Saturday, February 09, 2008


The images of people queuing round the block for an NHS dentist a couple of years ago could be seen again before too long - this time for GP surgeries. The very multinational companies which Michael Moore described cashing in on people's ill health in Sicko are making in-roads into the UK healthcare market.


Last week, Camden Primary Care Trust announced that it had awarded a contract to manage three large GP practices in central London, covering nearly 5,000 patients, to UnitedHealth, an American company with links to the Republican Party and a history of high-profile fraud cases. This week, the Camden New Journal learned that UnitedHealth were successful largely because of low unit costs, not proven quality of service. It is anticipated that UnitedHealth will manage the practices at a loss, enhance their client base, then combine them to form "super-practices". Unless the public fights back, it seems inevitable that UnitedHealthcare will achieve a monopoly for healthcare provision in Camden.

How has it come to this? How have the principles of the welfare state fallen victim to the market? How has the NHS been so systematically sold off to the private sector? There are two reasons: (1) the inherent contradiction of a welfare state within a capitalist economy and (2) the neoliberal policies pursued by British governments since the early 1980s. It is also worth noting that the very criticisms which the right-wing press level at the NHS - inefficiency, bureaucracy, poor health and safety, insensitivity - are a direct result of right-wing politics.


Despite the commitment to free, universal healthcare "from cradle to grave" laid down by the architects of the NHS, doctors and policy-makers have always had to muddle through an imperfect system. The vision of nationalising every tier of healthcare in the aftermath of the Second World War proved impossibly ambitious. Many consultants demanded the retention of private practice alongside their NHS activities, and there has always been private practice within the NHS. GPs, dentists and opticians have worked as (state-funded) small businesses, and community health, preventative services, child health and public health remained the responsibility of Local Authorities. There has always been a distinction between healthcare, which is free, and personal "social" care, which is means-tested. But despite a rather messy mixed economy, the postwar consensus of the welfare state remained until 1979, when Margaret Thatcher became Prime Minister.


Thatcher and her American counterpart, Ronald Reagan, had been elected in the wake of a classic crisis period in the capitalist cycle. The politics of the early 1980s challenged the welfare state consensus by proposing free-market, monetarist adjustments which would rectify spiralling inflation, and stabilise the economy. The Griffiths Report of 1983 proposed that the only way to run the NHS was via private sector-style management and outsourcing of non-core activity. Soon after Thatcher's landslide re-election, a layer of senior, non-clinical management was applied to the NHS, so that between 1986 and 1995, the proportion of NHS spend consumed by administration rose from 5% to 12%.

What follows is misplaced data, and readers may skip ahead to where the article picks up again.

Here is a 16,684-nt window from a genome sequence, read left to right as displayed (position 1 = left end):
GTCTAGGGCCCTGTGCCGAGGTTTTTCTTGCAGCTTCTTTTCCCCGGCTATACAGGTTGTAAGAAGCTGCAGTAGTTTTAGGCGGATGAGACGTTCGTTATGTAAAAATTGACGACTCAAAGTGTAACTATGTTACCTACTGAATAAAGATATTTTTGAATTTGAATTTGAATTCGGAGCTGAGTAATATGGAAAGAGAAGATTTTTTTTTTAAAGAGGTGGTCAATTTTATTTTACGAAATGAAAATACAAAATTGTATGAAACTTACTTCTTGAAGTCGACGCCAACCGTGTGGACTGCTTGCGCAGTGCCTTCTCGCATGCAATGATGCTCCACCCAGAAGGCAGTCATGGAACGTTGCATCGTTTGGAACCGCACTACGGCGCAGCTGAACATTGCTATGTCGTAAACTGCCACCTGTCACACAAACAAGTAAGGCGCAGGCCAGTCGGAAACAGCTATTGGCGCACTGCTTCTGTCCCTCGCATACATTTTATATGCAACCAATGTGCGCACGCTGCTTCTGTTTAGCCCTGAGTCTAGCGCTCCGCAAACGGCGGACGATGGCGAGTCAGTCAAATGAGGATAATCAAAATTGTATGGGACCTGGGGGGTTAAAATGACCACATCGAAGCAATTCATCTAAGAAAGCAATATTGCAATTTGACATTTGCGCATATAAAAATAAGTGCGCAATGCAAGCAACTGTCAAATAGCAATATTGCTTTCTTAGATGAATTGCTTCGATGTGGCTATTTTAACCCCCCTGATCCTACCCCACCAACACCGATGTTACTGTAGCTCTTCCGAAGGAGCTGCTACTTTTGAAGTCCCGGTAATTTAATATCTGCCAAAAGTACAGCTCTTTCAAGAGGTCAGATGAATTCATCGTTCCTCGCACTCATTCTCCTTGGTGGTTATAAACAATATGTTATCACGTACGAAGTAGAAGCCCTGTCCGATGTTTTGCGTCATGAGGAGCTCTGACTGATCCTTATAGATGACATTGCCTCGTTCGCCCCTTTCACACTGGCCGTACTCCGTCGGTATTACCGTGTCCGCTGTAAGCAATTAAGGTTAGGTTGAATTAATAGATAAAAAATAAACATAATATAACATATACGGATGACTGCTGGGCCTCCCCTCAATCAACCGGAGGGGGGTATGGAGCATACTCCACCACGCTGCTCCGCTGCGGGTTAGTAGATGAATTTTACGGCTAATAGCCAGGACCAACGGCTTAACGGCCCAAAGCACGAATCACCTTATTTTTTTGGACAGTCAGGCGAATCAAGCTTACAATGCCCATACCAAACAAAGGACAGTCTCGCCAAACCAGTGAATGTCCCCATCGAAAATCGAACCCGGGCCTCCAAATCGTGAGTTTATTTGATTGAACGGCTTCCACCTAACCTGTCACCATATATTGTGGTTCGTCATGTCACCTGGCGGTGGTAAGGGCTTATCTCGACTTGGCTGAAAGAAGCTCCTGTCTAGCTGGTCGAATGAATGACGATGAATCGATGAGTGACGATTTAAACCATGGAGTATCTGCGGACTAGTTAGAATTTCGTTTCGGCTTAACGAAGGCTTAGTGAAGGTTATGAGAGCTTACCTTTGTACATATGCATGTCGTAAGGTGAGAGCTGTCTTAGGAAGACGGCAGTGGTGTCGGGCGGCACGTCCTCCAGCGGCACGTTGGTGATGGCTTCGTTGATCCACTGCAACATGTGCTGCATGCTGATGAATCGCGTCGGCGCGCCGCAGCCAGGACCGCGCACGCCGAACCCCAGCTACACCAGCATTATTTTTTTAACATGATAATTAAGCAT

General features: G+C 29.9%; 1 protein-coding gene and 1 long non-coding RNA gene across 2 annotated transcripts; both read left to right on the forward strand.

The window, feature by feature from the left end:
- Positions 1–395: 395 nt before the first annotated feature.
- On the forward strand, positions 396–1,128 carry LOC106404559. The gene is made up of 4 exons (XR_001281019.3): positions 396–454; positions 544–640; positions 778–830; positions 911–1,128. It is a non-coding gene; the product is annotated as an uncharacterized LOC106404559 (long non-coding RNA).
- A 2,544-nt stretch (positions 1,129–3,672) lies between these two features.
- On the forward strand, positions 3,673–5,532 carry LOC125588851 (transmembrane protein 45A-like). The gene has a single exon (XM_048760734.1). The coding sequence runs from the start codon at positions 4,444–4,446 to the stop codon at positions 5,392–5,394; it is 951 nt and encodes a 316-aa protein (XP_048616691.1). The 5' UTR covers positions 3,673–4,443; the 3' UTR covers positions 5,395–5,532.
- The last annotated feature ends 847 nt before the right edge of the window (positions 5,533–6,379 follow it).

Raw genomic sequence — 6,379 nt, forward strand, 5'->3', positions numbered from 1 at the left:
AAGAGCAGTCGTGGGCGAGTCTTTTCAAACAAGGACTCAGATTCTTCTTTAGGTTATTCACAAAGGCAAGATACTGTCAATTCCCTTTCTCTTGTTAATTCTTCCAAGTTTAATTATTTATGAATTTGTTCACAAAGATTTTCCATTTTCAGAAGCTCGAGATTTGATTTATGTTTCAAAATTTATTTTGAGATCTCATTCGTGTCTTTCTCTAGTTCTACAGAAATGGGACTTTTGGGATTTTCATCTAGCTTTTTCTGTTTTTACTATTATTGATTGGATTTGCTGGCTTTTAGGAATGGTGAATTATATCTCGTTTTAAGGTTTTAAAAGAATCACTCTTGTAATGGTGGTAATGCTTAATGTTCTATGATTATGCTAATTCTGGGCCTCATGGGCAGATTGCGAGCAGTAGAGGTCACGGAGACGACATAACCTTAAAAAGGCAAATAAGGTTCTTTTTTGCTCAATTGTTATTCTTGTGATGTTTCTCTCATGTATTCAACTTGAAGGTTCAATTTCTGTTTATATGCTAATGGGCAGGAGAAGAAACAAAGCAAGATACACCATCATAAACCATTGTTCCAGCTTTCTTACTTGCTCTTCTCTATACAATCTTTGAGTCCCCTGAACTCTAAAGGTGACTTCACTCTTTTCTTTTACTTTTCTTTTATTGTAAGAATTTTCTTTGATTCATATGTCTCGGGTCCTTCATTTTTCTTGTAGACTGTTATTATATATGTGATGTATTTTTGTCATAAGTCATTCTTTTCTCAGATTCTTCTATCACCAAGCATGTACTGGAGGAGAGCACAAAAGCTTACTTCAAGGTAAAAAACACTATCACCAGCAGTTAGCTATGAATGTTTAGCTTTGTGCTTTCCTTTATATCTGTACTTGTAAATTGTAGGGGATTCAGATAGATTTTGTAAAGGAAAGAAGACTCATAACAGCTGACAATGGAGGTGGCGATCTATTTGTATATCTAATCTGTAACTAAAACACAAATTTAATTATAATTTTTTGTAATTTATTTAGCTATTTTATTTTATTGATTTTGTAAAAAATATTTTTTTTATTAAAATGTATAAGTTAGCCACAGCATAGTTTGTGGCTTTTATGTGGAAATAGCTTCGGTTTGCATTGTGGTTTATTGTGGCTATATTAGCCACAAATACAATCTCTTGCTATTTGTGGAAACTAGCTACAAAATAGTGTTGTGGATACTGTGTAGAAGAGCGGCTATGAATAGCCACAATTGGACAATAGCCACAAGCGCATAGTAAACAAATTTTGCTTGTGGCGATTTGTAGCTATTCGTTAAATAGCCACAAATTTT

Around the same time, NHS hospitals were required to find ongoing efficiency savings of 3% per year, which in practice meant cuts to staff and services. Between 1980 and 1993, almost all non-clinical services were outsourced. Routine eye examinations became chargeable in 1989, resulting in a 67% drop in uptake. Dentists had always been "independent contractors," but from the late 80s onwards the government capped public spending until dentists decided that going private was the only way to be profitable - by 1999, more than half of all dentistry was paid for by patients, and now only basic dentistry is free. Thatcher's approach to transferring long-term care out of the NHS was even more cavalier. Her government provided Social Security funding to long-term care placements on the condition that they were placed privately. A private care home industry was quickly born, and accounted for 69% of all placements by 2003.


Towards the end of her premiership, Thatcher disdained the advice of healthcare experts by proposing that the NHS be opened up to the market. The US healthcare industry was in the doldrums and needed a European market to tap into. The Conservative goverments of both Thatcher and Major were only too happy to oblige, and the notorious "internal market" was created.

The internal market split the NHS down the middle. On the one side was its purchasing arm (health authorities and some fundholding GPs), and on the other was its provider arm (hospitals, community services and other GPs). Although the effects of marketisation had been completely unresearched, the vision of the internal market was to embed the General Management doctrine and make the NHS more efficient. It encouraged hospitals to compete against each other to provide services, but in reality it was a false market - after all, while an unprofitable private business will go under, every town needs a hospital. Failing hospitals were bailed out, and by 1996-7 one third of hospitals were failing to meet financial targets and waiting-lists for "elective" (non-critical) treatments had gone up.